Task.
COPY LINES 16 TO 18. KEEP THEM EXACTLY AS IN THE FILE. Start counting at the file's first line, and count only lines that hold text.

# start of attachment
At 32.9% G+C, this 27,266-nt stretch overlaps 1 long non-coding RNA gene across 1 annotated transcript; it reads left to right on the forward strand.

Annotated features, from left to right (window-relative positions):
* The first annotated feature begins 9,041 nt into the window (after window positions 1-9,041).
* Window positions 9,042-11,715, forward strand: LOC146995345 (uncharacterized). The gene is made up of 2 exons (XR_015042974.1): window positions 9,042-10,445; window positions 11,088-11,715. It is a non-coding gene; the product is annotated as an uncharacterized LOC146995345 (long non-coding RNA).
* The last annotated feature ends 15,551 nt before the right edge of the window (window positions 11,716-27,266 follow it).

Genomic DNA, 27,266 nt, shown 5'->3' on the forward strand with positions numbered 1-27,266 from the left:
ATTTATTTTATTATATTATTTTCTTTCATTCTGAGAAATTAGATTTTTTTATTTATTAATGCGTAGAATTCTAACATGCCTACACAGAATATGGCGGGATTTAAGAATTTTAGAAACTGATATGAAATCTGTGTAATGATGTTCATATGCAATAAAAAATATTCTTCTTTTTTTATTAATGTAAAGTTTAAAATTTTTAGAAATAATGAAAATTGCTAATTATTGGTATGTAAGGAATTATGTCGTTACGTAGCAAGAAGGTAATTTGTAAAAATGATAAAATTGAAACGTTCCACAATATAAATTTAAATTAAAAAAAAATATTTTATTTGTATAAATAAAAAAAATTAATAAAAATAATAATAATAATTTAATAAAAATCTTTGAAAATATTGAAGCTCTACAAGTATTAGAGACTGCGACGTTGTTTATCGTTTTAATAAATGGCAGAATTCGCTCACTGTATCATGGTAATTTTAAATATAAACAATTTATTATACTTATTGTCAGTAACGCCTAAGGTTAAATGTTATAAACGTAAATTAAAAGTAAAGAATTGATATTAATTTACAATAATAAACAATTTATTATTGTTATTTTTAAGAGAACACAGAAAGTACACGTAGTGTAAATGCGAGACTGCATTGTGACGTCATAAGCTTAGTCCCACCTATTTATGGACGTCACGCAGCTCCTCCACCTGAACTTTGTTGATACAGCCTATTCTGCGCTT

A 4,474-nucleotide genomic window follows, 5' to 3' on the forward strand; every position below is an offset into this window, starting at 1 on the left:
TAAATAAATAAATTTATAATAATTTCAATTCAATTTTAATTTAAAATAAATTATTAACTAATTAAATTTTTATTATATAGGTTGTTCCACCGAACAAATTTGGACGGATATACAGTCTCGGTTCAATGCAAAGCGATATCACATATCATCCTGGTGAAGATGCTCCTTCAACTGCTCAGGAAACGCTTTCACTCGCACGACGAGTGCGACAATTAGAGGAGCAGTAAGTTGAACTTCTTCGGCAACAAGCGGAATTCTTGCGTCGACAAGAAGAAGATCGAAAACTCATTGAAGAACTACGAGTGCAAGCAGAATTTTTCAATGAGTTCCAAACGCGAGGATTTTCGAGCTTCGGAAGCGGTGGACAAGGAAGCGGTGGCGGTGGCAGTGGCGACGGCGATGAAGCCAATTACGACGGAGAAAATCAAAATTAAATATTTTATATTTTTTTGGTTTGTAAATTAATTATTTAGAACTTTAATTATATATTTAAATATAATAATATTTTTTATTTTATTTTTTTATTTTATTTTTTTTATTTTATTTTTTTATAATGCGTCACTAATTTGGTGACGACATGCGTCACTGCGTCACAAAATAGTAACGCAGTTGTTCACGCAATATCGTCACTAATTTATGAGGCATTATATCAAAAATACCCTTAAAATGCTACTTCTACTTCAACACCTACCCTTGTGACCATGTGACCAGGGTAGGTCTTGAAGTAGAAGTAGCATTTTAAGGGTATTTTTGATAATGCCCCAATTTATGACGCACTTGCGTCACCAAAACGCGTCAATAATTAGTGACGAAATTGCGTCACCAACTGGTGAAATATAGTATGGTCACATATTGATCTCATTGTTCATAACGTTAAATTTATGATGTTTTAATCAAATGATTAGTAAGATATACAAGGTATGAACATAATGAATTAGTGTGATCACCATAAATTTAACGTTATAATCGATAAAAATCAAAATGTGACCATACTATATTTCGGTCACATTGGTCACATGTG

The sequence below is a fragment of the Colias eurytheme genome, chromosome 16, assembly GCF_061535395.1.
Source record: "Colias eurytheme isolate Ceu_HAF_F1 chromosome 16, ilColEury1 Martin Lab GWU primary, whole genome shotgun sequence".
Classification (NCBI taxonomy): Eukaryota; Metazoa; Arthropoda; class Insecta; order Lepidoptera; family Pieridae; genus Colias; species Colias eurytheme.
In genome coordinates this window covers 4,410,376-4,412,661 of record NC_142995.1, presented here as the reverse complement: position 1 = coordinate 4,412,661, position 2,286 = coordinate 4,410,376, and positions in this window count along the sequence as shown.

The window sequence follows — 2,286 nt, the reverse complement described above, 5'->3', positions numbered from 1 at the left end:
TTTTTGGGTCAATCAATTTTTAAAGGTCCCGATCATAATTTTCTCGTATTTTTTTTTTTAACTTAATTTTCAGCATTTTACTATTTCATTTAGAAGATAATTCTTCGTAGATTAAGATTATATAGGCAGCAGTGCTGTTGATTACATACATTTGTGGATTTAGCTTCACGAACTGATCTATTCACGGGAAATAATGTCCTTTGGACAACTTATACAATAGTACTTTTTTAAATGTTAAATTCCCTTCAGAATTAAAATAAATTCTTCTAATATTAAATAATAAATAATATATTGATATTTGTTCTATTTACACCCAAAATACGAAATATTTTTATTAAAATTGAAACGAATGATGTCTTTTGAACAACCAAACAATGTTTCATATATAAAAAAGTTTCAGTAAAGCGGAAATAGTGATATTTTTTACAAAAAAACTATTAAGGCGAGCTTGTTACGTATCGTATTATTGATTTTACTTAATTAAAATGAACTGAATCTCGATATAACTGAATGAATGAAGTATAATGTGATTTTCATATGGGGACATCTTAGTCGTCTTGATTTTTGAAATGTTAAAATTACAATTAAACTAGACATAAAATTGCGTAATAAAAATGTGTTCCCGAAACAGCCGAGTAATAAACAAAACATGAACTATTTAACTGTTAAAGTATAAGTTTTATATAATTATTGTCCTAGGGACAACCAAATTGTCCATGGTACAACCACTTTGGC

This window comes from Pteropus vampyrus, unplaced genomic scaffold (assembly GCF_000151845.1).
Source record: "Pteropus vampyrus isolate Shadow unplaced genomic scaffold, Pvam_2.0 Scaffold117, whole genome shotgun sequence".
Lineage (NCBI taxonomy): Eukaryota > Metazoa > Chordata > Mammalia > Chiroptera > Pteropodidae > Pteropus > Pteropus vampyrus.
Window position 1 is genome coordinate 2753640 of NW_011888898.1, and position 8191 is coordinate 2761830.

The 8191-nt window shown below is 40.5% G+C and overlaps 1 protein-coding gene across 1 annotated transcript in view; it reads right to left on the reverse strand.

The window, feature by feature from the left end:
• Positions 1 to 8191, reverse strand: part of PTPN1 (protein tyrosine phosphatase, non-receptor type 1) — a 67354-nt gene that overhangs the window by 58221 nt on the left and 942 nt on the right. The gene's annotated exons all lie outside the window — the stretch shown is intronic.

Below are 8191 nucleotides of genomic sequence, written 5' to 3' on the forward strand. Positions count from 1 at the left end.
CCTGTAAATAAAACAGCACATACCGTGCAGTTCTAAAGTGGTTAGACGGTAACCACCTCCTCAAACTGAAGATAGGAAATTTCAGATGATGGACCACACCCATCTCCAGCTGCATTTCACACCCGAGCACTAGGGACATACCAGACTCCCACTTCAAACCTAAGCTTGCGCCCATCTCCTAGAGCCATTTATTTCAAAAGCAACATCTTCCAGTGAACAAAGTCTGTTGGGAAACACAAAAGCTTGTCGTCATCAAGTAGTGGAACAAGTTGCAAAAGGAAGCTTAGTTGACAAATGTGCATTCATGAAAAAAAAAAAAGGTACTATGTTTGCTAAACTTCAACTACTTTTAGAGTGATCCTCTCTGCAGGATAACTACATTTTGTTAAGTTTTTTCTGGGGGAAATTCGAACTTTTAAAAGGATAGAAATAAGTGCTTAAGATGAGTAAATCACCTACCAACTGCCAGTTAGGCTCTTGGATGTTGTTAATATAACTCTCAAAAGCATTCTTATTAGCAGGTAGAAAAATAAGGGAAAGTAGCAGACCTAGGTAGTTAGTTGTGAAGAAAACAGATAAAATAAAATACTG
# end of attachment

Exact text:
This window comes from Pteropus vampyrus, unplaced genomic scaffold (assembly GCF_000151845.1).
Source record: "Pteropus vampyrus isolate Shadow unplaced genomic scaffold, Pvam_2.0 Scaffold117, whole genome shotgun sequence".
Lineage (NCBI taxonomy): Eukaryota > Metazoa > Chordata > Mammalia > Chiroptera > Pteropodidae > Pteropus > Pteropus vampyrus.